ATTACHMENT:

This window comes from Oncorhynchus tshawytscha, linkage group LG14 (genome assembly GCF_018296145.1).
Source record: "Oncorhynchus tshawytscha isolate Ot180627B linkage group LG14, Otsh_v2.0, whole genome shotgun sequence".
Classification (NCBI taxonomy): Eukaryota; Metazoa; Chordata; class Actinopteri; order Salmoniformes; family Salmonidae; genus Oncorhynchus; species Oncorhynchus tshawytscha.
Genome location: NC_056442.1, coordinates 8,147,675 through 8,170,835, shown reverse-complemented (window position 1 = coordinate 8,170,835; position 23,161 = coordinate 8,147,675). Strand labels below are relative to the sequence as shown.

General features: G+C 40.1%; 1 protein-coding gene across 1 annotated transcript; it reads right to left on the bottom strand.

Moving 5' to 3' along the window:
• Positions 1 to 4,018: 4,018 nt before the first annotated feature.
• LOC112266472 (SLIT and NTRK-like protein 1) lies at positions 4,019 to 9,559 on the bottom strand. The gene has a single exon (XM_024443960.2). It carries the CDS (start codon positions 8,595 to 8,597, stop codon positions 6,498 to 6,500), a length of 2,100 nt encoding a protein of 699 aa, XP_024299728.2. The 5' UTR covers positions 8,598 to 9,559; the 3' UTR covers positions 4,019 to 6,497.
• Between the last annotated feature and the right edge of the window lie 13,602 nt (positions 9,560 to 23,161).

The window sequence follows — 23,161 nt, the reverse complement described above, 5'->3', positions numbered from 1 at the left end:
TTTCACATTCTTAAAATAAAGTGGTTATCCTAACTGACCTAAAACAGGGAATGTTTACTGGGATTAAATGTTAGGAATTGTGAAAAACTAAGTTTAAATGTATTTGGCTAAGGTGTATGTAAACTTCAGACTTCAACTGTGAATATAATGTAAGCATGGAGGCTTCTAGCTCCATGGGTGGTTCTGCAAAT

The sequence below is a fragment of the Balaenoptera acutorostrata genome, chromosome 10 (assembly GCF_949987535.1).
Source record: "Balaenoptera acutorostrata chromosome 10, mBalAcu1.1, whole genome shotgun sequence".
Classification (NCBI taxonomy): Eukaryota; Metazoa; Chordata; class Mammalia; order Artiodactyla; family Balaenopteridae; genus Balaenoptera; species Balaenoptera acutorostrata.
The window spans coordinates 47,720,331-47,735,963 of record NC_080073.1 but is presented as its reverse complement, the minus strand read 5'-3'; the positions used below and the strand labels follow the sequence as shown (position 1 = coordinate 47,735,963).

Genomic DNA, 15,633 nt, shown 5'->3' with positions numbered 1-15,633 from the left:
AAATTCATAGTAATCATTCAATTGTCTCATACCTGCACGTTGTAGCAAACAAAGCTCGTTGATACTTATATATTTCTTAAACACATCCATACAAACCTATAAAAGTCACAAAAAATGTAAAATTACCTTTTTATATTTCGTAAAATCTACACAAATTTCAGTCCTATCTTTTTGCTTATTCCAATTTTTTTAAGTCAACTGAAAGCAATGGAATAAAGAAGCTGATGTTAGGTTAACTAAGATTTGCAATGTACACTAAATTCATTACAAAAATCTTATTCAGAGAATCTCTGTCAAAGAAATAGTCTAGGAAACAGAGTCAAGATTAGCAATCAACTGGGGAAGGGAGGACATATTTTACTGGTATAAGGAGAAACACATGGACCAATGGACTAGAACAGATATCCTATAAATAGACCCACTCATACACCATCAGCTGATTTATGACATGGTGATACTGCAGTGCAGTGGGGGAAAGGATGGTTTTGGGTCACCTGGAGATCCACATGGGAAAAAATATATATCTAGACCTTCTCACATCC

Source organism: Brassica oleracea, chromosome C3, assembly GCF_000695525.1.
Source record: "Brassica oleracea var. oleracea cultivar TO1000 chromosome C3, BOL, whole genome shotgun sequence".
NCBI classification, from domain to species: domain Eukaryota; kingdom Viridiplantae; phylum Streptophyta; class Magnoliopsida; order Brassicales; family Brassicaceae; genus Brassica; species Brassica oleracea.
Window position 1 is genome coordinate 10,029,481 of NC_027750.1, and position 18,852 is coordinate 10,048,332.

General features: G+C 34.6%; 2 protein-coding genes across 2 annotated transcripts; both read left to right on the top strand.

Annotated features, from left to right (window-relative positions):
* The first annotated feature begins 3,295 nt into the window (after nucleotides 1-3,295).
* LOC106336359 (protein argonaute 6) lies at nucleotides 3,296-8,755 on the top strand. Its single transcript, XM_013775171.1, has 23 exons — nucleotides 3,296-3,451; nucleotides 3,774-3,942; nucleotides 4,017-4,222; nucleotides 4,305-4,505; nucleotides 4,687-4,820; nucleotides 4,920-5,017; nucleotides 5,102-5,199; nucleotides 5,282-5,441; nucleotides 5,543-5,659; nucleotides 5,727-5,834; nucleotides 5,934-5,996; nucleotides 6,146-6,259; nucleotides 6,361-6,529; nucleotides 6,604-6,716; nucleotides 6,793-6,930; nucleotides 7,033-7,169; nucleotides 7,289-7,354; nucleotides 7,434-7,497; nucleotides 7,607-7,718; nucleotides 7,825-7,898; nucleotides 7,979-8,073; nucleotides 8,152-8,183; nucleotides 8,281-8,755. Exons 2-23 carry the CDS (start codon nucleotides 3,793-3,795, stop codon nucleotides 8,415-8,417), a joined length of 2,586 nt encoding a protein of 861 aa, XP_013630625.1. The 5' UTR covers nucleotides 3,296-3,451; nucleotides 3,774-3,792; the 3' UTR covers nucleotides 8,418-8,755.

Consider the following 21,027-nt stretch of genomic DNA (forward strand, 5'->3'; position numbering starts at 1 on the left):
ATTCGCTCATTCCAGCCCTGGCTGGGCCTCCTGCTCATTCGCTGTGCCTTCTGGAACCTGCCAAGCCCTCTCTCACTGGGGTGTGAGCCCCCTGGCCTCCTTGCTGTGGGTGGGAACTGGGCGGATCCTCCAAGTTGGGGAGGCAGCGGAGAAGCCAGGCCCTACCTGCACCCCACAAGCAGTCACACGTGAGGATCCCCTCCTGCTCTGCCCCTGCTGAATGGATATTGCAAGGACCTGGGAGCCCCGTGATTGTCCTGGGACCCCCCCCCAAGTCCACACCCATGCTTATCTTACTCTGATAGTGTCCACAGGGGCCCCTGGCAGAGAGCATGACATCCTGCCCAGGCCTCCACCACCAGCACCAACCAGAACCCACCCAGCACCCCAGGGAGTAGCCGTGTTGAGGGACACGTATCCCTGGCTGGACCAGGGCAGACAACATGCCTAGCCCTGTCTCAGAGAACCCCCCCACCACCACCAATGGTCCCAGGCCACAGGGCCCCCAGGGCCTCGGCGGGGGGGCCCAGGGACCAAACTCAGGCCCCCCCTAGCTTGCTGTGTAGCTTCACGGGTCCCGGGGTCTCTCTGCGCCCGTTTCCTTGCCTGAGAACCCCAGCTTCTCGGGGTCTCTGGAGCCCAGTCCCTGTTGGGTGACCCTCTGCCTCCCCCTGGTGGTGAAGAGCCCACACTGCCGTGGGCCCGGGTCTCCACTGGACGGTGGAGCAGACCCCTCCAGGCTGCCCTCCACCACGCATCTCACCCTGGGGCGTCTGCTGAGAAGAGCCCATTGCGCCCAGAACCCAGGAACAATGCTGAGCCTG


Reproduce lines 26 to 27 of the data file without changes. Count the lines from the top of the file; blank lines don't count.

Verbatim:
Consider the following 21,027-nt stretch of genomic DNA (forward strand, 5'->3'; position numbering starts at 1 on the left):
ATTCGCTCATTCCAGCCCTGGCTGGGCCTCCTGCTCATTCGCTGTGCCTTCTGGAACCTGCCAAGCCCTCTCTCACTGGGGTGTGAGCCCCCTGGCCTCCTTGCTGTGGGTGGGAACTGGGCGGATCCTCCAAGTTGGGGAGGCAGCGGAGAAGCCAGGCCCTACCTGCACCCCACAAGCAGTCACACGTGAGGATCCCCTCCTGCTCTGCCCCTGCTGAATGGATATTGCAAGGACCTGGGAGCCCCGTGATTGTCCTGGGACCCCCCCCCAAGTCCACACCCATGCTTATCTTACTCTGATAGTGTCCACAGGGGCCCCTGGCAGAGAGCATGACATCCTGCCCAGGCCTCCACCACCAGCACCAACCAGAACCCACCCAGCACCCCAGGGAGTAGCCGTGTTGAGGGACACGTATCCCTGGCTGGACCAGGGCAGACAACATGCCTAGCCCTGTCTCAGAGAACCCCCCCACCACCACCAATGGTCCCAGGCCACAGGGCCCCCAGGGCCTCGGCGGGGGGGCCCAGGGACCAAACTCAGGCCCCCCCTAGCTTGCTGTGTAGCTTCACGGGTCCCGGGGTCTCTCTGCGCCCGTTTCCTTGCCTGAGAACCCCAGCTTCTCGGGGTCTCTGGAGCCCAGTCCCTGTTGGGTGACCCTCTGCCTCCCCCTGGTGGTGAAGAGCCCACACTGCCGTGGGCCCGGGTCTCCACTGGACGGTGGAGCAGACCCCTCCAGGCTGCCCTCCACCACGCATCTCACCCTGGGGCGTCTGCTGAGAAGAGCCCATTGCGCCCAGAACCCAGGAACAATGCTGAGCCTG